First, arguably too much of its C&I exposure is to the energy industry. Although their overall credit quality metrics look pretty good today, CMA could suffer if energy prices decline. This is exactly what happened in Q1 2016 when the bank booked $149 million in loan loss provision. The big hit to provision sparked a minor shareholder revolt.

Second, responding to activist shareholders, the long-tenured board hired outside consultants to sharpen the bank's strategy. The initial findings from the consultants were shared with investors during the second quarter earnings call. Adopting a copycat strategy now common among large banks, CMA is committed to "relationship banking." Time will tell whether this strategy really makes a difference. Investors should be wary when a bank hands over strategy to outside consultants.

Third, CMA's stock price is up about 50% from its low in February. At a trailing 12-month P/E of 20 and a price-to-book value of 1.1, CMA does not have a bargain basement price. The best thing that can happen to CMA is for interest rates to tick up moderately and oil prices to firm up. Neither are certainties.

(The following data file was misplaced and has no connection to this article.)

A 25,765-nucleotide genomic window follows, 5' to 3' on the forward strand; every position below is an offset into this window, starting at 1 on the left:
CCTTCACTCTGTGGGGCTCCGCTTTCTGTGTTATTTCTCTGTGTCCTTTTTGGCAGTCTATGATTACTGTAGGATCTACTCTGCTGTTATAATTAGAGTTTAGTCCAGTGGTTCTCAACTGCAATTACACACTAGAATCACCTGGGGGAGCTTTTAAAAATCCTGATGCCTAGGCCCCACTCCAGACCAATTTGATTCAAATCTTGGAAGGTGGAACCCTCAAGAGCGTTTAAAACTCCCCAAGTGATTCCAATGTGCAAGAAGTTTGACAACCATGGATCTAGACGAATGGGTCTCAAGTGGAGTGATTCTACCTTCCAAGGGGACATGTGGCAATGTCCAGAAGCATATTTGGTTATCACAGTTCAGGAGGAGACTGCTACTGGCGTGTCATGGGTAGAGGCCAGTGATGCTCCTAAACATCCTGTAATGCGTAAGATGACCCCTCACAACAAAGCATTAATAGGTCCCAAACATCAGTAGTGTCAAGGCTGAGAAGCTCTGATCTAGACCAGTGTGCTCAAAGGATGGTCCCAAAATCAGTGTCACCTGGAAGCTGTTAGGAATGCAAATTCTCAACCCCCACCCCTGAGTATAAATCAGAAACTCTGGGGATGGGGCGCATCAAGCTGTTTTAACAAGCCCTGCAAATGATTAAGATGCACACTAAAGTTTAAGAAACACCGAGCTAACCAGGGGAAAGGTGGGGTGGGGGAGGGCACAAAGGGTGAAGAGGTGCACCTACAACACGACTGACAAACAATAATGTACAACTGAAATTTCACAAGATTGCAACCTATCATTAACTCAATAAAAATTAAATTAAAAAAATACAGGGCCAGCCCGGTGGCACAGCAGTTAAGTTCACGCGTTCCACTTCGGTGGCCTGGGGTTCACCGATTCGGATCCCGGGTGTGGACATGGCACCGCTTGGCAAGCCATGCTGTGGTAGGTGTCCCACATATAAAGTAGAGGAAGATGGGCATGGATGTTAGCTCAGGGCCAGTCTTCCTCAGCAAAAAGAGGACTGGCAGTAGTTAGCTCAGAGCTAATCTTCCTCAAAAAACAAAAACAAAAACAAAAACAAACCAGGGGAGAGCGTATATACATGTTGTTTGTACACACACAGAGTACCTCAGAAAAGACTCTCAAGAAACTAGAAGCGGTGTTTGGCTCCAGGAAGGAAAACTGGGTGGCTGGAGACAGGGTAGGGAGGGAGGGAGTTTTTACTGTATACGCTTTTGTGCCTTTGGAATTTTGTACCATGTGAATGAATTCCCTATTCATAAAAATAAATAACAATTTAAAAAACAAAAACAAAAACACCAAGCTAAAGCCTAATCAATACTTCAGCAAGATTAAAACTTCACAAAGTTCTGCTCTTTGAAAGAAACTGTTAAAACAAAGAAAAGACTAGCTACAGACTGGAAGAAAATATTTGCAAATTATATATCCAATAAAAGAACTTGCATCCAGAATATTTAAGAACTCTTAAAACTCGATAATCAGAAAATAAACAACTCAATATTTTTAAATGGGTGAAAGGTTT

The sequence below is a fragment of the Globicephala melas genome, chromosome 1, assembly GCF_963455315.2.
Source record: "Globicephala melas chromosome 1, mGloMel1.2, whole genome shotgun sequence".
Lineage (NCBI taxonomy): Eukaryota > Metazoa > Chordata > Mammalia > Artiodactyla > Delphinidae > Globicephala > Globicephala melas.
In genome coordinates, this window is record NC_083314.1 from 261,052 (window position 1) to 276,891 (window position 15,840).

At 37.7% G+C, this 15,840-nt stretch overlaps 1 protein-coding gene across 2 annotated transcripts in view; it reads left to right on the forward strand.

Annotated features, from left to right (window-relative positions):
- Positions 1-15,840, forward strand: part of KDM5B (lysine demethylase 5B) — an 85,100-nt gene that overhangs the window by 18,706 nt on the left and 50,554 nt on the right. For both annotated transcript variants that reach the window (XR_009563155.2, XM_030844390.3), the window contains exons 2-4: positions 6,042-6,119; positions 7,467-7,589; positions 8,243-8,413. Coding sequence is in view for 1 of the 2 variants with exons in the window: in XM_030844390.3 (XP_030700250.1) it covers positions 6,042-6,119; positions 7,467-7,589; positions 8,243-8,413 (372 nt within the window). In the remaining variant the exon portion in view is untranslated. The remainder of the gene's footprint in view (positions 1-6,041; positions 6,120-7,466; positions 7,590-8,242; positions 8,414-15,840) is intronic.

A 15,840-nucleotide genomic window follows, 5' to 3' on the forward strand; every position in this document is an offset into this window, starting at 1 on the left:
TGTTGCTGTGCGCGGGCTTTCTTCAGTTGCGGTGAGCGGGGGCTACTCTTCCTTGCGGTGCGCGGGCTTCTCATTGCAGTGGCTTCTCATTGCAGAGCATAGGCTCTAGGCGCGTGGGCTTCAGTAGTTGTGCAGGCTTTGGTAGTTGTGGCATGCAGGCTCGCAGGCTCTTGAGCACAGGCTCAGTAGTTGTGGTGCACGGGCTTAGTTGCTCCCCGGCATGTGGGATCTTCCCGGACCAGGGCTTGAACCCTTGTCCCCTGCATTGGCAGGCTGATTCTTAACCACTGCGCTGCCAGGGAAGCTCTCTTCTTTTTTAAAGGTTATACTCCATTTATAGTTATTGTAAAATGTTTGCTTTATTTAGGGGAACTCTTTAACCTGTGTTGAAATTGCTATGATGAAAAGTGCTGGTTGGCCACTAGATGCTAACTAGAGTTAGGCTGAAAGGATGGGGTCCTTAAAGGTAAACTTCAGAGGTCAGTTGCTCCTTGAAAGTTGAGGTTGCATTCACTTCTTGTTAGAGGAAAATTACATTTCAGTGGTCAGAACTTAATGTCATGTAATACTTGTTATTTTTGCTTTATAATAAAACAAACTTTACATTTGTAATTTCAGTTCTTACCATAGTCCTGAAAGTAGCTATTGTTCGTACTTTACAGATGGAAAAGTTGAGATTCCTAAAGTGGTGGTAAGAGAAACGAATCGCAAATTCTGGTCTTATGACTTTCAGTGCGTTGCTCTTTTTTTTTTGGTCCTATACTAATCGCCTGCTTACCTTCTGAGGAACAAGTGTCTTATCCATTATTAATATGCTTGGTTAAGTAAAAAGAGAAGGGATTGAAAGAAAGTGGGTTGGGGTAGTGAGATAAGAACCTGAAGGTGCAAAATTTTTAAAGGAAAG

One of the biggest balance sheet differences between today and 2004 for some of the big banks is their willingness to hold cash. One motivation is the regulatory scrutiny of liquidity risk. Today no big bank holds more cash than JPM as can be seen in chart 7.

As of June 30th 15% of the JPM's assets, equal to $365 billion, were classified as cash and equivalents. Though cash may be trash for some, for JPM it provides an instant opportunity to increase interest income when interest rates rise. With the lowest loan-to-deposit ratio and massive cash holdings JPM has the most flexibility of the big banks to deal with rising interest rates. If they choose, they could benefit significantly in the short term from rising interest rates.

Chart 7

As the data suggest, JPM has the lowest loan-to-deposit ratio and could harvest deposits. Offsetting this action is the reality that JPM's loan growth has been on a tear this year. In their massive Consumer-Commercial Banking Group, core loans in the second quarter of 2016 grew a staggering 23% year-ever-year. During each of the past three quarters JPM's loans are up more than 10% over the prior year. This is in contrast to low single-digit growth during the prior five years. Funding the big loan growth has been a precipitous drop in the JPM's cash holdings which peaked on March, 31, 2015 peak at $529 billion. Double-digit loan growth means even JPM management cannot be cavalier about protecting deposit share.